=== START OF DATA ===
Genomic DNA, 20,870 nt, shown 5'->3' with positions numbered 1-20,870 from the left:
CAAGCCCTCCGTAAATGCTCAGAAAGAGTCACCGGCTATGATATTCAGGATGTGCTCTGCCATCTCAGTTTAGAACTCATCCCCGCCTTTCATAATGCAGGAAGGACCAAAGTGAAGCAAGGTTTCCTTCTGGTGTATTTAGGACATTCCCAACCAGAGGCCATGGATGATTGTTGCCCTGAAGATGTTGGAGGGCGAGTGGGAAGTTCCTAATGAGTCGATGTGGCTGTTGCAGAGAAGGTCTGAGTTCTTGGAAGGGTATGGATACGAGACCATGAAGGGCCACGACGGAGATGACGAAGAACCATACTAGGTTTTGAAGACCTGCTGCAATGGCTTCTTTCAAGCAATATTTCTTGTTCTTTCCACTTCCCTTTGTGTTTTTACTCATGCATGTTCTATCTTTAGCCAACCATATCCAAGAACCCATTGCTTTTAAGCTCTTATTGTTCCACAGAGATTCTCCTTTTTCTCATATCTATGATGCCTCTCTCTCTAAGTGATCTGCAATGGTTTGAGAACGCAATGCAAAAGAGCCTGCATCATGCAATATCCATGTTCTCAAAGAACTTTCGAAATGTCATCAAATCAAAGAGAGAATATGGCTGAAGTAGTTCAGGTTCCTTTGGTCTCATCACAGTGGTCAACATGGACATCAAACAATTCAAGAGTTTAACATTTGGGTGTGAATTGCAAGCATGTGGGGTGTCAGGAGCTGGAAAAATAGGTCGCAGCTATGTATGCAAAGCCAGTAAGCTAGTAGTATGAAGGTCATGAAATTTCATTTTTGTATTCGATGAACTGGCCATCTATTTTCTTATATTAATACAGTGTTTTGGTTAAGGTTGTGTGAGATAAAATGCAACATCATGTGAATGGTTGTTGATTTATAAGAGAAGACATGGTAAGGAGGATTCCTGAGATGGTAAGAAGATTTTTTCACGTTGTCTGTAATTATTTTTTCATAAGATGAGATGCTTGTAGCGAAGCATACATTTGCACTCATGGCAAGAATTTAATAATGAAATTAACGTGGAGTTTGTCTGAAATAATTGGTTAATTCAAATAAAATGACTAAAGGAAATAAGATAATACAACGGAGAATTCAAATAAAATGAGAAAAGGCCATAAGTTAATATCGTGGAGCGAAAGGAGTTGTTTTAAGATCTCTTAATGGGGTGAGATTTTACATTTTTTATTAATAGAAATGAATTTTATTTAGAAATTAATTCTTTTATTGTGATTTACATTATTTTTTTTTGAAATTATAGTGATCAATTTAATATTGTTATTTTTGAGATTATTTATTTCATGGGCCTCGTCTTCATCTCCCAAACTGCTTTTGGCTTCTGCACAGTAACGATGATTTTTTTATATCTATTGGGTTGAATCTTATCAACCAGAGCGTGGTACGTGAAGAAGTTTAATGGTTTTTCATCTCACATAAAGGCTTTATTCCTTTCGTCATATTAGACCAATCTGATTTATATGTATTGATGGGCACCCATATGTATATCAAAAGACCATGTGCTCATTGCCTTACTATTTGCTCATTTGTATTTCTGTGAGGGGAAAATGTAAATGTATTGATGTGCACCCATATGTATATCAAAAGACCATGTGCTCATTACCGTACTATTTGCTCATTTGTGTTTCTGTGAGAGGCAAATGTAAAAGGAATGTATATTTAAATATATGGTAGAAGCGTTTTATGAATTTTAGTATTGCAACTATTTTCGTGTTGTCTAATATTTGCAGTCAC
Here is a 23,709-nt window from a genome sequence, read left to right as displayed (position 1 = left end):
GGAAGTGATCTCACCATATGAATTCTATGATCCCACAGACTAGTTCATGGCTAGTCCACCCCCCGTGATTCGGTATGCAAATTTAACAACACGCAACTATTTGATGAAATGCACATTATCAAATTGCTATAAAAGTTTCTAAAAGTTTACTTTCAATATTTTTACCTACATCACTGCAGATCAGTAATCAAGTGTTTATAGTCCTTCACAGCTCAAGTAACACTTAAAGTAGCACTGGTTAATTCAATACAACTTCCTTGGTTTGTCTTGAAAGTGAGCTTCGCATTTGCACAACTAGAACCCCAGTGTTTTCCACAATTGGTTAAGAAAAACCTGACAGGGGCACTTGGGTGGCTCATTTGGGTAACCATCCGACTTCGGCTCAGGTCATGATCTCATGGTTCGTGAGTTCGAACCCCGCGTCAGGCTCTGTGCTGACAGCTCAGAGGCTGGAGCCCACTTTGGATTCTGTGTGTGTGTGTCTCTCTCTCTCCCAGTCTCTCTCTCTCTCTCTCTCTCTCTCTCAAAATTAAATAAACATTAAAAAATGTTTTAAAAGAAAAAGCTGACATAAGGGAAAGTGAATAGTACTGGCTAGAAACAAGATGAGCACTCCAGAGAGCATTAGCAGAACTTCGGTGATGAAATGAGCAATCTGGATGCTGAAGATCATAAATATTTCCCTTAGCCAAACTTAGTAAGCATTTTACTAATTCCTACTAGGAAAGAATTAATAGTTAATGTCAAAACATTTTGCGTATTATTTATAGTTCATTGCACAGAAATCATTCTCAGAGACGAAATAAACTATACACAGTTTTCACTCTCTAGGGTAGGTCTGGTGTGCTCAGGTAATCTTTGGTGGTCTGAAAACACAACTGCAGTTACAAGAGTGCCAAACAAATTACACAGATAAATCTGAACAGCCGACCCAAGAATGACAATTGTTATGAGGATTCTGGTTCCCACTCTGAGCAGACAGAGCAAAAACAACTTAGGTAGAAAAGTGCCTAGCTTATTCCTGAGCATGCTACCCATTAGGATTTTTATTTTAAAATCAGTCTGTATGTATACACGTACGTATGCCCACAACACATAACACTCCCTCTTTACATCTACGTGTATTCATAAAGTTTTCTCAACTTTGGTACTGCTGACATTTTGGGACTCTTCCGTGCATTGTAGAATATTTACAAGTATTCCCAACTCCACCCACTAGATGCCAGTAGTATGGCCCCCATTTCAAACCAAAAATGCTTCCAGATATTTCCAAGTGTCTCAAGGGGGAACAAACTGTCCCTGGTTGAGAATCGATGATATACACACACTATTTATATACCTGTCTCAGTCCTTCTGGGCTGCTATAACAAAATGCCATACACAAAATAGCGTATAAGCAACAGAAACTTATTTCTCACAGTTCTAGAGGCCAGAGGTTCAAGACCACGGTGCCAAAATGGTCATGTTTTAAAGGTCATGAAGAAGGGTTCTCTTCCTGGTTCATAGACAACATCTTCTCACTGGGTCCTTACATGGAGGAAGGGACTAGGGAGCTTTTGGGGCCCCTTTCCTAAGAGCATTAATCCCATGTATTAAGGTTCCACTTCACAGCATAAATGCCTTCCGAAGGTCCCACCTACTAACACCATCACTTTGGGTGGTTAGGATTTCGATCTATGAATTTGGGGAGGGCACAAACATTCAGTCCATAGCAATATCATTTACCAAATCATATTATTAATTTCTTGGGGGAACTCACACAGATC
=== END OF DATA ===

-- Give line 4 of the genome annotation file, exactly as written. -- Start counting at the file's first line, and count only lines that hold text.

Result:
GGAAGTGATCTCACCATATGAATTCTATGATCCCACAGACTAGTTCATGGCTAGTCCACCCCCCGTGATTCGGTATGCAAATTTAACAACACGCAACTATTTGATGAAATGCACATTATCAAATTGCTATAAAAGTTTCTAAAAGTTTACTTTCAATATTTTTACCTACATCACTGCAGATCAGTAATCAAGTGTTTATAGTCCTTCACAGCTCAAGTAACACTTAAAGTAGCACTGGTTAATTCAATACAACTTCCTTGGTTTGTCTTGAAAGTGAGCTTCGCATTTGCACAACTAGAACCCCAGTGTTTTCCACAATTGGTTAAGAAAAACCTGACAGGGGCACTTGGGTGGCTCATTTGGGTAACCATCCGACTTCGGCTCAGGTCATGATCTCATGGTTCGTGAGTTCGAACCCCGCGTCAGGCTCTGTGCTGACAGCTCAGAGGCTGGAGCCCACTTTGGATTCTGTGTGTGTGTGTCTCTCTCTCTCCCAGTCTCTCTCTCTCTCTCTCTCTCTCTCTCAAAATTAAATAAACATTAAAAAATGTTTTAAAAGAAAAAGCTGACATAAGGGAAAGTGAATAGTACTGGCTAGAAACAAGATGAGCACTCCAGAGAGCATTAGCAGAACTTCGGTGATGAAATGAGCAATCTGGATGCTGAAGATCATAAATATTTCCCTTAGCCAAACTTAGTAAGCATTTTACTAATTCCTACTAGGAAAGAATTAATAGTTAATGTCAAAACATTTTGCGTATTATTTATAGTTCATTGCACAGAAATCATTCTCAGAGACGAAATAAACTATACACAGTTTTCACTCTCTAGGGTAGGTCTGGTGTGCTCAGGTAATCTTTGGTGGTCTGAAAACACAACTGCAGTTACAAGAGTGCCAAACAAATTACACAGATAAATCTGAACAGCCGACCCAAGAATGACAATTGTTATGAGGATTCTGGTTCCCACTCTGAGCAGACAGAGCAAAAACAACTTAGGTAGAAAAGTGCCTAGCTTATTCCTGAGCATGCTACCCATTAGGATTTTTATTTTAAAATCAGTCTGTATGTATACACGTACGTATGCCCACAACACATAACACTCCCTCTTTACATCTACGTGTATTCATAAAGTTTTCTCAACTTTGGTACTGCTGACATTTTGGGACTCTTCCGTGCATTGTAGAATATTTACAAGTATTCCCAACTCCACCCACTAGATGCCAGTAGTATGGCCCCCATTTCAAACCAAAAATGCTTCCAGATATTTCCAAGTGTCTCAAGGGGGAACAAACTGTCCCTGGTTGAGAATCGATGATATACACACACTATTTATATACCTGTCTCAGTCCTTCTGGGCTGCTATAACAAAATGCCATACACAAAATAGCGTATAAGCAACAGAAACTTATTTCTCACAGTTCTAGAGGCCAGAGGTTCAAGACCACGGTGCCAAAATGGTCATGTTTTAAAGGTCATGAAGAAGGGTTCTCTTCCTGGTTCATAGACAACATCTTCTCACTGGGTCCTTACATGGAGGAAGGGACTAGGGAGCTTTTGGGGCCCCTTTCCTAAGAGCATTAATCCCATGTATTAAGGTTCCACTTCACAGCATAAATGCCTTCCGAAGGTCCCACCTACTAACACCATCACTTTGGGTGGTTAGGATTTCGATCTATGAATTTGGGGAGGGCACAAACATTCAGTCCATAGCAATATCATTTACCAAATCATATTATTAATTTCTTGGGGGAACTCACACAGATC